The plan in Japan according to this article in the Times Online is to raise giant, fast-growing seaweed in the ocean to absorb carbon dioxide from the atmosphere and then convert the seaweed to a biofuel that can be burned. Such a scheme would supposedly be carbon dioxide neutral since it would release no more carbon dioxide into the air than the seaweed had already absorbed. I don't see how that would do anything to fight global warming unless this biofuel energy takes the place of energy currently generated by fossil fuels. Besides this, the processing of the seaweed involves "superheated steam." Where are they getting the energy to create the steam? From fossil fuels? How will they tend and harvest the seaweed? In boats run on diesel fuel?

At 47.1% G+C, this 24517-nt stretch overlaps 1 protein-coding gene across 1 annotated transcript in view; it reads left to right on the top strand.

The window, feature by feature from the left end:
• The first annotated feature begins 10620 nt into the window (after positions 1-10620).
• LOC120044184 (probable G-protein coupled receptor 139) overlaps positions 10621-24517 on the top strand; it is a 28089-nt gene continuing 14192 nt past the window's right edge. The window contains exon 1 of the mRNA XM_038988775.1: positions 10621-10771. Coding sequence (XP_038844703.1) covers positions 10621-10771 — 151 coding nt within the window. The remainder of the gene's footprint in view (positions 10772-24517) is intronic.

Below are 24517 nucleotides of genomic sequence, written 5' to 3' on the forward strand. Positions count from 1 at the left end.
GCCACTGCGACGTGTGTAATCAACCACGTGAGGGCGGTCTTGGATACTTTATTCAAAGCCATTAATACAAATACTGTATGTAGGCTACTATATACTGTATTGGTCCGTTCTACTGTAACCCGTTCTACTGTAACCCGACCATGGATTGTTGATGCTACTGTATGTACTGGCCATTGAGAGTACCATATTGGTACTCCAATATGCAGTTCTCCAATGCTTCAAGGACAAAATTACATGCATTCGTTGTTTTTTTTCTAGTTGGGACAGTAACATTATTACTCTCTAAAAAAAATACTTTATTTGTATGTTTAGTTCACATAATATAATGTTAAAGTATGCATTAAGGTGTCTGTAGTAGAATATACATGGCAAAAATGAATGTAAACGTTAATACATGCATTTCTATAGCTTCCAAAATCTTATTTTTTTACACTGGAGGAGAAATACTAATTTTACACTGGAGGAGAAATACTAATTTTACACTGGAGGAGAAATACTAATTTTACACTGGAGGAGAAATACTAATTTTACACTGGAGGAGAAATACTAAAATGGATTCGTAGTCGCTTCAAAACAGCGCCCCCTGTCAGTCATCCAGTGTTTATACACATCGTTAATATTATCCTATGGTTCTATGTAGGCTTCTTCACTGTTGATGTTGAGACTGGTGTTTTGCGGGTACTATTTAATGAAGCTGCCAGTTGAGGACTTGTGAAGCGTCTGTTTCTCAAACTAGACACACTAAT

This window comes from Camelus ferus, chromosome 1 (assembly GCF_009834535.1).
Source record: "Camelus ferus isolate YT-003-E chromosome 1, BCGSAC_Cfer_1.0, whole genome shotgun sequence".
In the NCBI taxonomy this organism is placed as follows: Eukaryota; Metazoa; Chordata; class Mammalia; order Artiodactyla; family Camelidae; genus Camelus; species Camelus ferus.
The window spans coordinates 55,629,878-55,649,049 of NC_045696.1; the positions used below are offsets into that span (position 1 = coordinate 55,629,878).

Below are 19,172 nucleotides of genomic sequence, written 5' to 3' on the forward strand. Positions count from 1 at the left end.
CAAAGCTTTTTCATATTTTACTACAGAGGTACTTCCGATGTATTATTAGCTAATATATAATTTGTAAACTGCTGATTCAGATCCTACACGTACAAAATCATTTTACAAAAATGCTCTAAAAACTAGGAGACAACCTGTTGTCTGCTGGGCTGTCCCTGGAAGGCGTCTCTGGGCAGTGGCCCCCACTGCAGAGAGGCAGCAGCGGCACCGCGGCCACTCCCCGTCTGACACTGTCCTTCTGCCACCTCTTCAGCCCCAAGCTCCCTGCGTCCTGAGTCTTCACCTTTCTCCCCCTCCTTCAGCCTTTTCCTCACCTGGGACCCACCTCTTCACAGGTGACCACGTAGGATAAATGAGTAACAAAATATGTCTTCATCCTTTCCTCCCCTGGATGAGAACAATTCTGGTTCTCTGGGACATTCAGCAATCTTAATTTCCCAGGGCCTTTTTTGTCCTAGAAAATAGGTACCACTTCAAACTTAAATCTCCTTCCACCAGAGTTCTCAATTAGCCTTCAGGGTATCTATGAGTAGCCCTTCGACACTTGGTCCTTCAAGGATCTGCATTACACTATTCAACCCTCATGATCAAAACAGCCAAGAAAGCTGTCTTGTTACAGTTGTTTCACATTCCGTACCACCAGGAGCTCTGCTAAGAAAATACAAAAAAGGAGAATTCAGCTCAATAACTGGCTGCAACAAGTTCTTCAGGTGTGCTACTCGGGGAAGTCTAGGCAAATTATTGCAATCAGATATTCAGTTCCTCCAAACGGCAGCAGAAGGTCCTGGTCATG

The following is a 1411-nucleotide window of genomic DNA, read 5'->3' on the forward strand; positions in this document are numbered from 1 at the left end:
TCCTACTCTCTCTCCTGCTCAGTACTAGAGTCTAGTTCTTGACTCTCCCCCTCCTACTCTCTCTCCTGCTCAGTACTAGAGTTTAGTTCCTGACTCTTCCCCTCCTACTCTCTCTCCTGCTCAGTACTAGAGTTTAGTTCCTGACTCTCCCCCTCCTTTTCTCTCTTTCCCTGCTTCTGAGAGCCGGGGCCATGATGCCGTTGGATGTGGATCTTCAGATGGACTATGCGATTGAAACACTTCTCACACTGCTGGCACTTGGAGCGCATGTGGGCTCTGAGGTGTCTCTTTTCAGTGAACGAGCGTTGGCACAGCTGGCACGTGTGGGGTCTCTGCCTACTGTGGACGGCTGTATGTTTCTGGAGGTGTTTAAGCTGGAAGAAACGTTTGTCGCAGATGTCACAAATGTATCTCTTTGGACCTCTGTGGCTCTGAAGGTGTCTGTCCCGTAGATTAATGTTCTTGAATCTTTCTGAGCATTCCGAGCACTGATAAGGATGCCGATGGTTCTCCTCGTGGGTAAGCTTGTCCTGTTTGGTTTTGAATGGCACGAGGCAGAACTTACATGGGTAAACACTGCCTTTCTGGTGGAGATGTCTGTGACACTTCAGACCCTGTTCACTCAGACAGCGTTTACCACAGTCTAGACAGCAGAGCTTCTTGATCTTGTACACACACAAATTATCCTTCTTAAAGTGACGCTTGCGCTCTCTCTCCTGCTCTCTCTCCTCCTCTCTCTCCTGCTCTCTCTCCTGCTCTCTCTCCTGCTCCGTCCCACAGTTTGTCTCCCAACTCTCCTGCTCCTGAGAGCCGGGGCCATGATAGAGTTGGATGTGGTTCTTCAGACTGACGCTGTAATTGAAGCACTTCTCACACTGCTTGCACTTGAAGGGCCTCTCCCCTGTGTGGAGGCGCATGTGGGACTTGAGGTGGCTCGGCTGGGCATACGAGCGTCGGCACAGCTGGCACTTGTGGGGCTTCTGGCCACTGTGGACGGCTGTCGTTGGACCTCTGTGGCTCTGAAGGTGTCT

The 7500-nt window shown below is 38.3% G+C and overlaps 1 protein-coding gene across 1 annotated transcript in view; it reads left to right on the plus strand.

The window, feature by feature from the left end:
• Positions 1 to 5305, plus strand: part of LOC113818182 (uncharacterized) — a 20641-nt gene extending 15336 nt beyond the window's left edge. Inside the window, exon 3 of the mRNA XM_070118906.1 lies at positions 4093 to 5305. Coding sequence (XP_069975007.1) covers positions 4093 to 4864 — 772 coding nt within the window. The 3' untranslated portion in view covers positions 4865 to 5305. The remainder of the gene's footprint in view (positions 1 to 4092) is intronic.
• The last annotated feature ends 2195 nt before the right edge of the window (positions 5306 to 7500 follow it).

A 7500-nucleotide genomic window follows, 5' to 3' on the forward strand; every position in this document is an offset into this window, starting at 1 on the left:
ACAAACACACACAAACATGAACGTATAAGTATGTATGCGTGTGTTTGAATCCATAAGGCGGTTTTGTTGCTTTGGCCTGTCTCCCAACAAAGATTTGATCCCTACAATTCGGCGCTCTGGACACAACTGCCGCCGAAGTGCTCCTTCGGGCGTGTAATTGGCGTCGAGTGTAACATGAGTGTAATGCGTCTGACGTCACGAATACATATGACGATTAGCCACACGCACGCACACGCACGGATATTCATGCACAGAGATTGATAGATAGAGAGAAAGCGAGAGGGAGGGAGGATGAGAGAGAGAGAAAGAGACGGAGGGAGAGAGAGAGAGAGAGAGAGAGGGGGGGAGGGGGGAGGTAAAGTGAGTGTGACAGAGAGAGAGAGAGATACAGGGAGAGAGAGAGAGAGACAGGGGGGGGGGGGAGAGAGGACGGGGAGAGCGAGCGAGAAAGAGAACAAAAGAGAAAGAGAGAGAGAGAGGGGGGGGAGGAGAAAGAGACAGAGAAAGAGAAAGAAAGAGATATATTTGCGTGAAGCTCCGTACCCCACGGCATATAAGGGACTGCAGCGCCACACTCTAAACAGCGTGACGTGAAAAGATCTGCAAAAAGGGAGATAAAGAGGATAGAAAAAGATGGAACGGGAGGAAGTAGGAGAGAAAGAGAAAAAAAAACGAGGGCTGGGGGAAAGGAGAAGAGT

My point is that it pays to look at the entire process. Both the reporter and the researcher interviewed seem to be confused, and we can't afford that kind of confusion when it comes to evaluating alternative energy sources.
(Via Energy Bulletin.)
(Comments are open to all. See the list of environmental blogs on my sidebar.)